Children who live in out-of-home care are to form an advisory group on setting and monitoring standards in their homes for the first time.

The group will involve three teenagers and will be created as soon as the coronavirus pandemic is over. They will represent their peers and voice their needs and concerns.

Matthew Vella, chief executive of the Social Care Standards Authority, said it would ensure a “constant stream of feedback” from the children who use their services.

“We often speak about children, but we don’t listen to them enough,” he said.

The setting up of the service-user advisory group forms part of the enactment of the new standards for children in out-of-home care that came into force in February.

They spoke about wanting to meet their biological siblings

The compulsory standards – that are backed by a legal notice – impact around 450 children who live in residential homes and foster families. There are 25 residential homes for children in Malta and a further  four services are in the process of getting a licence.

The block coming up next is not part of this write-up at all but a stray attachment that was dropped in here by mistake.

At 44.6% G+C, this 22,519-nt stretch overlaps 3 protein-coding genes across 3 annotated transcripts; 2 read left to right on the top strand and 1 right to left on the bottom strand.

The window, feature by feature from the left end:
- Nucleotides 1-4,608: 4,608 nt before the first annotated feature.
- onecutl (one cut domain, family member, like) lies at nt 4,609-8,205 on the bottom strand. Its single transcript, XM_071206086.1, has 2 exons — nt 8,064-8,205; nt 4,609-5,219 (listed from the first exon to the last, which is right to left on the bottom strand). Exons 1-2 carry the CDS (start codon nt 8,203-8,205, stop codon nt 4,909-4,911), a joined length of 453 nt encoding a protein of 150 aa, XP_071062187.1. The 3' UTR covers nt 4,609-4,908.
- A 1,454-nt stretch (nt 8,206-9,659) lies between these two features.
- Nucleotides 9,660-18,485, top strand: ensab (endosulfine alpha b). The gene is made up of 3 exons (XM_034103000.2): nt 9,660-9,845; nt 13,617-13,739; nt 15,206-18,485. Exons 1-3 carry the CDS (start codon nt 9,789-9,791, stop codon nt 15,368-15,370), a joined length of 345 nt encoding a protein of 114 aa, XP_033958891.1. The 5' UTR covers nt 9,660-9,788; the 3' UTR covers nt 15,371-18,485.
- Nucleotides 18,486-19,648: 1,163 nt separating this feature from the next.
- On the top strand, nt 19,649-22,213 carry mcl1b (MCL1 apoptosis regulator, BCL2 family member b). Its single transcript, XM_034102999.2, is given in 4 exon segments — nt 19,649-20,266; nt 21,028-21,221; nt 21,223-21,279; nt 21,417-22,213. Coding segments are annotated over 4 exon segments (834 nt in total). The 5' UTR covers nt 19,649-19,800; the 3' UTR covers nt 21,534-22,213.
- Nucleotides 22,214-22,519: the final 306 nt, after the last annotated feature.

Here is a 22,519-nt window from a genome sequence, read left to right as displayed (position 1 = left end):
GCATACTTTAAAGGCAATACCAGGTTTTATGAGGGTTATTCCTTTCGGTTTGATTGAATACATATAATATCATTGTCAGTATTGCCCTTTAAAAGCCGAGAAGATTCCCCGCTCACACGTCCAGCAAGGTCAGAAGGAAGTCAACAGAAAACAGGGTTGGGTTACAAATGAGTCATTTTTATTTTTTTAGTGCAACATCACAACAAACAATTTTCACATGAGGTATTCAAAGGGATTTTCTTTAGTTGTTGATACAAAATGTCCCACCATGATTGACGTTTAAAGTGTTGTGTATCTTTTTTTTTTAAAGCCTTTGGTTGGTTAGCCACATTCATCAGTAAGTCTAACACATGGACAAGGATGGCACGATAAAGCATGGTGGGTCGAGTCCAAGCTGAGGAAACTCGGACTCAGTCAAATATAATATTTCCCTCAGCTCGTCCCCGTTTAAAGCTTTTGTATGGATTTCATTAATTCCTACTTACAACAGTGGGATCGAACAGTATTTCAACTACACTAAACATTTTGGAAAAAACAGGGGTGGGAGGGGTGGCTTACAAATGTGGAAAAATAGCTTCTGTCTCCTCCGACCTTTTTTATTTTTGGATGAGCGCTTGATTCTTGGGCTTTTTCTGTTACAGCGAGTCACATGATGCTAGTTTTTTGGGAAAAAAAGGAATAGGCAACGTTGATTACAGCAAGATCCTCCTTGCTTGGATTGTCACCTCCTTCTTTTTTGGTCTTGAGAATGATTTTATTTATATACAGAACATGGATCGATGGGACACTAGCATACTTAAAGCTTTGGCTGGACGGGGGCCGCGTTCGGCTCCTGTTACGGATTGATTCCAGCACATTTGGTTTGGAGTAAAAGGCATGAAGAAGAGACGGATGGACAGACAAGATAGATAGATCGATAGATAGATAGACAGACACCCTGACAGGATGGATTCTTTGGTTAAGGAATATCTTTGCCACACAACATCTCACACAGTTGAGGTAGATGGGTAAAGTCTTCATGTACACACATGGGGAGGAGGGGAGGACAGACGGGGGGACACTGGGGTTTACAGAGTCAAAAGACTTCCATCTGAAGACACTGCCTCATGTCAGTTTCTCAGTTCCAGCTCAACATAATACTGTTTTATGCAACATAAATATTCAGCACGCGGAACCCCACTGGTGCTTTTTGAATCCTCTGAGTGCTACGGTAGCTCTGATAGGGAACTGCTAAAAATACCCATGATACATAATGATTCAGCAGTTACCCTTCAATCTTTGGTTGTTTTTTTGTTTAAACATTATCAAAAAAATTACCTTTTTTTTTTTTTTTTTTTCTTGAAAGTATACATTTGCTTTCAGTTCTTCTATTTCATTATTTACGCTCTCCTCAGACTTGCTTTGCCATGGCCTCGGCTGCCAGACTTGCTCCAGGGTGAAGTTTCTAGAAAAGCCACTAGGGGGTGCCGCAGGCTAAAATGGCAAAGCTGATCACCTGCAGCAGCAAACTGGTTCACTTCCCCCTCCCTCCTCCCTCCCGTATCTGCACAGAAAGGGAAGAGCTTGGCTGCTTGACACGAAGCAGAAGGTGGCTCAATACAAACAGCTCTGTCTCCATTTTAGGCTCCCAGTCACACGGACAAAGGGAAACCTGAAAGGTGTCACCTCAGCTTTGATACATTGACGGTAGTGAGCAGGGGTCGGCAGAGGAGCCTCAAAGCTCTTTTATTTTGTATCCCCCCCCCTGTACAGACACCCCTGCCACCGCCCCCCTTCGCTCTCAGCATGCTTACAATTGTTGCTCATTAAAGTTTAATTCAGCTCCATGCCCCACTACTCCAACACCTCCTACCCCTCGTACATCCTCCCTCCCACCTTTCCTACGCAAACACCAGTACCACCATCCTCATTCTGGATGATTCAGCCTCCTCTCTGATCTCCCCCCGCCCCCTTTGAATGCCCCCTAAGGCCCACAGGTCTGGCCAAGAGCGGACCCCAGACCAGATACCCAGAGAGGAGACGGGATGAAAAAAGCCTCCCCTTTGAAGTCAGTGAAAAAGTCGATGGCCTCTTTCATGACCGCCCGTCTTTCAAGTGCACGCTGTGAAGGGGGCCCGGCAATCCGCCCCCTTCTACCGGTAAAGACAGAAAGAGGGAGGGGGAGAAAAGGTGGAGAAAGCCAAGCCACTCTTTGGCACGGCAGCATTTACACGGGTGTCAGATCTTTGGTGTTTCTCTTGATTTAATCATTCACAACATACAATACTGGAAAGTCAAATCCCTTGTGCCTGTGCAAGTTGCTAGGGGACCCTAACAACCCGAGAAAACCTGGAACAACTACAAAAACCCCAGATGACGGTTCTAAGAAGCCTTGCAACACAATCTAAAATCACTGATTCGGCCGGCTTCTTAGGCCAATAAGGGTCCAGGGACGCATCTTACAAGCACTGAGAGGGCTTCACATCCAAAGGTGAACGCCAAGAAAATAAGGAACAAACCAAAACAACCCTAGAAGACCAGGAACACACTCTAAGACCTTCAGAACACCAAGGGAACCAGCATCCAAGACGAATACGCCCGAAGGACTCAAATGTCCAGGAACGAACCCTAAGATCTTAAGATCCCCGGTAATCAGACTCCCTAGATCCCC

The standards were compiled following consultation with all stakeholders, including the children.

“They spoke about wanting to meet their biological siblings, having a vaster choice of extracurricular activities,” Vella said.

“They wanted to have a say in food choice and be involved in the design of their flatlets. They also wanted to have a bigger say in their education and subject choice.”

Children will be directly involved in all decisions that involve them – including their care plan, on which they will be consulted and will receive a copy.

Now that the standards are launched, the next step is to monitor and enforce them.

Last year, the authority carried out 81 monitoring visits, and Vella says these will continue throughout 2020 and are currently being carried out through video calls due to coronavirus prevention measures.

What children want – some of the views of those in care 

• “We want to be consulted whether we require support to keep contact with our relatives.” 

• “We feel we do not meet our siblings enough, we would like to have more meetings with them.” 

• “We want to be more involved in house decisions especially how to decorate our room.” 

• “Can we choose what type of sports we can practise?” 

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